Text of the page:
On the contrary, Lt. Col. Steve Staley said he had read "Catch-22" on five separate occasions. "It's kind of a Bible around here," Staley said.
Presenting a paper on the role of women in "Catch-22," Capt. Joan Robertson said she had read the book three times since July alone. "It's timeless," she said. "It's funny, and at the same time it's very serious."
Robertson even tried to include a reference to "Catch-22" in her doctoral dissertation on Latin and Greek poets, but lost out when her adviser "argued against it as slangy."
While Brig. Gen. Jesse C. Gatlin, professor emeritus of English at the academy, said he had read "Catch-22" "at least" 10 times, his friend Frederick T. Kiley remembered the first time he took on the novel.
"I was down in the Delta, at Binh Thuy--that was a Vietnamese air force base--and I was seeing a friend of mine." Directly above Kiley's friend, in the upper bunk, "there was an older guy lying in his bunk, and he was reading something. It was 'Catch-22.' That was in 1968.
Read It in Vietnam
"I read it over there, in Vietnam," said Kiley, now the director of research at Washington, D.C.'s National Defense University and co-author of "A Catch-22 Casebook" (T. Y. Crowell). "That was where it made sense. That was what it was all about, that asylum we were all in."
For his part, Heller is vehement in maintaining that "Catch-22" is neither anti-war nor anti-military. "My own experience in World War II, I am almost ashamed to say, was extremely beneficial, very orderly," former bombardier Heller said. "I can't recall a single unpleasant experience with any superior officer."
But to conference director Lt. Col. Thomas P. Coakley, Heller's novel clearly has special significance to members of the United States armed forces.
"Those of us who have been in the military have known our Col. Cathcarts and our Col. Korns," Coakley said, "and have seen the kind of absurdities that you run into when the mechanisms that are supposed to operate the bureaucracy start to operate on their own."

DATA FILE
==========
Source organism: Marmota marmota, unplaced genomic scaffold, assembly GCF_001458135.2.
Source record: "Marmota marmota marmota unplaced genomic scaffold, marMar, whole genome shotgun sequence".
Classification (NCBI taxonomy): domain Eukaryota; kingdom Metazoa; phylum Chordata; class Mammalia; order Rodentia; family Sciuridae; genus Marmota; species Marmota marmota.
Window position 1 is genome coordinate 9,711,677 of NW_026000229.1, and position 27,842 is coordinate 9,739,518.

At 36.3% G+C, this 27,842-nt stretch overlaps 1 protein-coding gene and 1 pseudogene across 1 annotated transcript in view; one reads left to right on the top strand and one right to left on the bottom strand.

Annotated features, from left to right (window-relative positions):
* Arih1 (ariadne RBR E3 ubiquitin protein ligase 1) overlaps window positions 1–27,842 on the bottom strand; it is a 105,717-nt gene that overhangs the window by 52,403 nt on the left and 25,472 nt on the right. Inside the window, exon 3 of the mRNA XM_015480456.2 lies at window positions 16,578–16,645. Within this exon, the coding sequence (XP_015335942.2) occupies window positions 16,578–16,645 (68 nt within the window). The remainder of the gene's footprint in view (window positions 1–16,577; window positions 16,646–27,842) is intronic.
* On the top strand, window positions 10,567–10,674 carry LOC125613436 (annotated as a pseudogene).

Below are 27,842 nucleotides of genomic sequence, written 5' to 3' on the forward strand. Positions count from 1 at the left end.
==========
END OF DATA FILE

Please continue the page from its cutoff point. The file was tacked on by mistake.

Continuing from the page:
"If it's anti-war and anti-military," Capt. Cordell Kyllo said of the book, "then why the hell would the military put on a production of it? The answer is that it explains how we are, how we can exist in an organization, taking orders and seeing them as ludicrous at the same time."
The book transcends the sphere of the military, Frederick Kiley said--"Try to get a telephone installed"--but, he agreed, "I think it appeals particularly to the military, because the military are the guys who go out after the politicians have screwed things up."
Indeed, Colorado State University English Prof. John Clark Pratt, formerly an English instructor at the Air Force Academy, noted the splendid acting-out of the message of the book when "we were paid by the United States government to teach 'Catch-22' to cadets during the Vietnam War."
The novel, he contends, "should be seen as a paradigm for the Vietnam War." For example, "the medals: many of which--a great number of which--were awarded for fictitious events. The real reasons were too classified to be revealed."
Or, said Pratt, "there were the missions in Laos that didn't count." Because "we were not officially at war with Laos, there were a lot of people who came home with 150 flights who only got credit for 100."
Using the Book
Scheduled to teach "Catch-22" to freshmen cadets at the Air Force Academy three weeks from now, Capt. Mark Braley was troubled by Pratt's comments. How, he asked, "can I use this book to build better officers within the system?"
Easy, said Pratt: "With 'Catch-22' you teach future officers to be productively schizophrenic: that is, to take orders and to question them at the same time.
"Treat 'Catch-22' as a realistic novel," Pratt advised. "It's a good text."
Which was, after all, what prompted the Air Force Academy to join with its Assn. of Graduates and the Colorado Endowment for the Humanities in throwing this birthday shindig for "Catch-22." Certainly the event was not without its public relations appeal, Lt. Col. Tom Coakley conceded, but "for us, essentially, it started as a way of getting together some people and enjoying the fact that it has been a book we have been enjoying for 25 years."